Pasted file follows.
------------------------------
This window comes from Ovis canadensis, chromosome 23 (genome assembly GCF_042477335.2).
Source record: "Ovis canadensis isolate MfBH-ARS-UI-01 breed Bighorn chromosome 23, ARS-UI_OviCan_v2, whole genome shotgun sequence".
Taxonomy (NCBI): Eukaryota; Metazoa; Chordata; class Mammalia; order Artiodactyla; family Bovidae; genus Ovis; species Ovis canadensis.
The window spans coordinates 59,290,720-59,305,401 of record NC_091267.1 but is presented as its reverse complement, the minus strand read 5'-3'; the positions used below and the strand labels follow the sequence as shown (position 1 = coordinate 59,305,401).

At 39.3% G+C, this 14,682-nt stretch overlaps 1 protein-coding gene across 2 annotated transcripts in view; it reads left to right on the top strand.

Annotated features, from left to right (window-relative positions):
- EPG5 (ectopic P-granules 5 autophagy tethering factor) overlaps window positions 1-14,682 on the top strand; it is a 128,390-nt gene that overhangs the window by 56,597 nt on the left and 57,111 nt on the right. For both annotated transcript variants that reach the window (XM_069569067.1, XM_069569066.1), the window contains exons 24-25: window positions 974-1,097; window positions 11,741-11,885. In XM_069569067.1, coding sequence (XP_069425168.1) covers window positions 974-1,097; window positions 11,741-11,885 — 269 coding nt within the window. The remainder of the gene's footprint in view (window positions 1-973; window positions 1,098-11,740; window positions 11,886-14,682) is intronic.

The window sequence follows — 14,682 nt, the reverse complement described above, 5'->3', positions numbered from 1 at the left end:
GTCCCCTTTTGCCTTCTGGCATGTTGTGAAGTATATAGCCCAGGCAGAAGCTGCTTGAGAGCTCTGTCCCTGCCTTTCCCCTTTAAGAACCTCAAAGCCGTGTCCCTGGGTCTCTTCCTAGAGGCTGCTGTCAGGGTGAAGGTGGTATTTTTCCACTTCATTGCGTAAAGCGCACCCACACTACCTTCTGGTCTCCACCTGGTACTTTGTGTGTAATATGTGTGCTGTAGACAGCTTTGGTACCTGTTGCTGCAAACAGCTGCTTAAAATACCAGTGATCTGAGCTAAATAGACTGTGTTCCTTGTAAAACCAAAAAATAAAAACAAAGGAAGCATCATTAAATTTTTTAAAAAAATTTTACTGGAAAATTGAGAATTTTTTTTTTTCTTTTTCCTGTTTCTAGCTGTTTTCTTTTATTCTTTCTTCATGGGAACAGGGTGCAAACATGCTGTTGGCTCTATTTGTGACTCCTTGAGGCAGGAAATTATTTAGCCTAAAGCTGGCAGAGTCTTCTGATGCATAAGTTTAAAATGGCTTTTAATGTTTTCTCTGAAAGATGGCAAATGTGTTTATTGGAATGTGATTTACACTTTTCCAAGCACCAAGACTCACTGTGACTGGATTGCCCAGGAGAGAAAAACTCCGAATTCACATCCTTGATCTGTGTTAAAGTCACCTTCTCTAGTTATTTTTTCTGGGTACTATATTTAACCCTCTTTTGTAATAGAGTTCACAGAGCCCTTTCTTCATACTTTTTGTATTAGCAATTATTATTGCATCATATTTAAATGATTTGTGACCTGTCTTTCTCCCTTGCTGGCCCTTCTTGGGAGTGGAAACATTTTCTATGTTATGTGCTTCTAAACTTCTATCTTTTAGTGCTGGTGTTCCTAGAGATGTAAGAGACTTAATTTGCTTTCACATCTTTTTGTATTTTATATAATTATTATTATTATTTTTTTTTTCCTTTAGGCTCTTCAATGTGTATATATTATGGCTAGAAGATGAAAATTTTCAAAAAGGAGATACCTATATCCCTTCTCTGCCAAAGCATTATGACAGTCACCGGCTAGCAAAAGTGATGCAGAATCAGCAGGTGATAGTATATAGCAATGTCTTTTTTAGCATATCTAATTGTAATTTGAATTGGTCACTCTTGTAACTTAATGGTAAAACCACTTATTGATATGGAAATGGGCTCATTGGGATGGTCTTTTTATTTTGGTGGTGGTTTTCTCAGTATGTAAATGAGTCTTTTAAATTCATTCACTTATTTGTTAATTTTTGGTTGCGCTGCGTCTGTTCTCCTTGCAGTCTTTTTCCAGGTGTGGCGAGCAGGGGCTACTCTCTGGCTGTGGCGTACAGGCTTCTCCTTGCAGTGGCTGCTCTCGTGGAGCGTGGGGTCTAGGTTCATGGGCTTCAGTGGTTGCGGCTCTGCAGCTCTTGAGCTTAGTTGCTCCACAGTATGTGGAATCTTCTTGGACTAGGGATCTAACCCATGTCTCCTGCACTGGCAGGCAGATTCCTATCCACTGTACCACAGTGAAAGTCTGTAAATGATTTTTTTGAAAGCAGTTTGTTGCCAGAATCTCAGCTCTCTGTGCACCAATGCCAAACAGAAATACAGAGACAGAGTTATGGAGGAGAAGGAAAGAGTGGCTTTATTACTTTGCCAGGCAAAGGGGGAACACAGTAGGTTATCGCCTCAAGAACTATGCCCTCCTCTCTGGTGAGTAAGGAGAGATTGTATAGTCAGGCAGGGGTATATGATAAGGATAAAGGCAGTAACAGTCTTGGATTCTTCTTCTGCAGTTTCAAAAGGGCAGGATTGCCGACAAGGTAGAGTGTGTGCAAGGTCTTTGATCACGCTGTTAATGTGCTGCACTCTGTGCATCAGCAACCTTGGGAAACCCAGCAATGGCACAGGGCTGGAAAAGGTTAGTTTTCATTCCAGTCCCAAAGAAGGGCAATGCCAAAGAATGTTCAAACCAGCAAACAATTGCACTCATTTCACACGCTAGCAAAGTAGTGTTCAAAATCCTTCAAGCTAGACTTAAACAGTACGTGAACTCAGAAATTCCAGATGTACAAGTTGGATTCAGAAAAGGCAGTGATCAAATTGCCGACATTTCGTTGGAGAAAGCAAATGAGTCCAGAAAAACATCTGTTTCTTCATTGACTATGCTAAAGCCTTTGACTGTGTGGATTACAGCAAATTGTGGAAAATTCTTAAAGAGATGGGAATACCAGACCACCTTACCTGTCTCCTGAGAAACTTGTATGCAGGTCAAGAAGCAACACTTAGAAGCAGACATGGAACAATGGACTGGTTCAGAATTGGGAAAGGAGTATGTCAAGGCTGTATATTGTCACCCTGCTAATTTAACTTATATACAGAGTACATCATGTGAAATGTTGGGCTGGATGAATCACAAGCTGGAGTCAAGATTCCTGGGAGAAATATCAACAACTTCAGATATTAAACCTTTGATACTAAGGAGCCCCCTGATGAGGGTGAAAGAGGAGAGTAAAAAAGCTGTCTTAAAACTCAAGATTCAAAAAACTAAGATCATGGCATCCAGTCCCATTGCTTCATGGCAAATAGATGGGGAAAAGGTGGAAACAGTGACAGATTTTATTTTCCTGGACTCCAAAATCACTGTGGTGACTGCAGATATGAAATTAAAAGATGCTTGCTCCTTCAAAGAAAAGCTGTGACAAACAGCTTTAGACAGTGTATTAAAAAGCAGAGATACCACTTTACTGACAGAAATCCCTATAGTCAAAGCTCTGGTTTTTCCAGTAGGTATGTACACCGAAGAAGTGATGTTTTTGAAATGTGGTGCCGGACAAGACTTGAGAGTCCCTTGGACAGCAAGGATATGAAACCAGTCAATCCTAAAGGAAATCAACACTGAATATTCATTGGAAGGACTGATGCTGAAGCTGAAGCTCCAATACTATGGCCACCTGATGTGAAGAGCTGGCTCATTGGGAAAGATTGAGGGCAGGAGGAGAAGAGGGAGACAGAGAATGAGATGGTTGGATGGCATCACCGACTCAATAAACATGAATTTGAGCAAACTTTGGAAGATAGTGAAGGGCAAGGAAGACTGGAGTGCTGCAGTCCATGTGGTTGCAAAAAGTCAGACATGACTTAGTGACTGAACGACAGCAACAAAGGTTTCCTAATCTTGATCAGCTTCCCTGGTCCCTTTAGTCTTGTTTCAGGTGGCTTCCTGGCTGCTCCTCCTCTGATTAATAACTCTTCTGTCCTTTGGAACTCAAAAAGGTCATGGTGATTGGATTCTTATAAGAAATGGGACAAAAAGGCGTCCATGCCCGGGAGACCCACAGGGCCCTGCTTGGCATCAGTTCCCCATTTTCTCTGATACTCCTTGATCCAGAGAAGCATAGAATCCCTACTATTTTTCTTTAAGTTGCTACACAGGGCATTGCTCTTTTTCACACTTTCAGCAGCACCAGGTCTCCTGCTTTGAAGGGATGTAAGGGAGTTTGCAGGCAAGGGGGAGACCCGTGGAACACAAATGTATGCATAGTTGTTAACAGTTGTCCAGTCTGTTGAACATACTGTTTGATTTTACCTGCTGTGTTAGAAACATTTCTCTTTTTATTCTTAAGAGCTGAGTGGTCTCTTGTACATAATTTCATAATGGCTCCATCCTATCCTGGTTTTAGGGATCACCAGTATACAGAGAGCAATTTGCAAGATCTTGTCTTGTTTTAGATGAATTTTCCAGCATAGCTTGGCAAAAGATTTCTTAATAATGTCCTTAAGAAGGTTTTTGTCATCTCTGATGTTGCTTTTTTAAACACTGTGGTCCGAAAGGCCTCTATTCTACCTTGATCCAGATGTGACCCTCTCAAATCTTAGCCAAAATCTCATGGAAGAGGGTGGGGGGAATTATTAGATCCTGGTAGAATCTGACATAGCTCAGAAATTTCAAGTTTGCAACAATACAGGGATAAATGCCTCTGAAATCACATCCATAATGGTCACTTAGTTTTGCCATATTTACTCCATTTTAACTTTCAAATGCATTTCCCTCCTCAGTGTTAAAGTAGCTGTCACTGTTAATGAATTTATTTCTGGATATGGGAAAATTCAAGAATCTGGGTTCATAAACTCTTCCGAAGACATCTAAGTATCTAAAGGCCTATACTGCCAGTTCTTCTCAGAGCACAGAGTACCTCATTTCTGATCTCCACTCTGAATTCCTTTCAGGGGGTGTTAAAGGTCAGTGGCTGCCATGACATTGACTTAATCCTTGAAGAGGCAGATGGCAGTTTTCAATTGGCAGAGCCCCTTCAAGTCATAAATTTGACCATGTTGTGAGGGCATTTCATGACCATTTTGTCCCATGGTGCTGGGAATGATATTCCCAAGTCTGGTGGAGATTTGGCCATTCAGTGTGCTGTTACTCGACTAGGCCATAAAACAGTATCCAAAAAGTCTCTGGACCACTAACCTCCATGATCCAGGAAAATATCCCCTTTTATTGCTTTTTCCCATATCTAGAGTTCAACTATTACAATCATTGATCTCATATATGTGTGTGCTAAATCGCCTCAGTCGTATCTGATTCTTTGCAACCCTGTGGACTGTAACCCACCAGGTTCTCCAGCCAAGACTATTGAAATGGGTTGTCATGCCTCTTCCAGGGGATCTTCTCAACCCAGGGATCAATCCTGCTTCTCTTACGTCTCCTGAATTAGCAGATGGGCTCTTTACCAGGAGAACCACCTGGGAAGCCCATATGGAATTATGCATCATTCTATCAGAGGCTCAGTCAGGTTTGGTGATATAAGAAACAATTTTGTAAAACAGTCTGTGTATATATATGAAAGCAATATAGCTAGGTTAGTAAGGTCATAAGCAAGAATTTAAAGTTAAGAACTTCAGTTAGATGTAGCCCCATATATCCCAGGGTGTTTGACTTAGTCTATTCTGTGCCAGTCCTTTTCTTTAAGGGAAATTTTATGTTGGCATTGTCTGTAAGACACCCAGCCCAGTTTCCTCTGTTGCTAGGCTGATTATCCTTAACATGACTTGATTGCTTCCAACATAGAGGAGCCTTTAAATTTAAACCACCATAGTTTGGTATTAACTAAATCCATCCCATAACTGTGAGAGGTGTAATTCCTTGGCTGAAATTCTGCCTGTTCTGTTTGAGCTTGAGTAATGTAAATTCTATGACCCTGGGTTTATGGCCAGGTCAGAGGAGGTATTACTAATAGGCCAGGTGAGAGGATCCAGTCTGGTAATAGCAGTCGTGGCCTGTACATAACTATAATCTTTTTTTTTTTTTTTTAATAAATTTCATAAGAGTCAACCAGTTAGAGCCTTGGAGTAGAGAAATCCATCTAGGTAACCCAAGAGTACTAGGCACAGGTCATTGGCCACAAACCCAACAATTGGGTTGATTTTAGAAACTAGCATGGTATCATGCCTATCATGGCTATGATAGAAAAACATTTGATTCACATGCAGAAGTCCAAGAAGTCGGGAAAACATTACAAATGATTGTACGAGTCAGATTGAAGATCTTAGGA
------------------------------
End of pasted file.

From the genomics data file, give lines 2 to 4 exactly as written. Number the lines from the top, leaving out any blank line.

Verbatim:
Source record: "Ovis canadensis isolate MfBH-ARS-UI-01 breed Bighorn chromosome 23, ARS-UI_OviCan_v2, whole genome shotgun sequence".
Taxonomy (NCBI): Eukaryota; Metazoa; Chordata; class Mammalia; order Artiodactyla; family Bovidae; genus Ovis; species Ovis canadensis.
The window spans coordinates 59,290,720-59,305,401 of record NC_091267.1 but is presented as its reverse complement, the minus strand read 5'-3'; the positions used below and the strand labels follow the sequence as shown (position 1 = coordinate 59,305,401).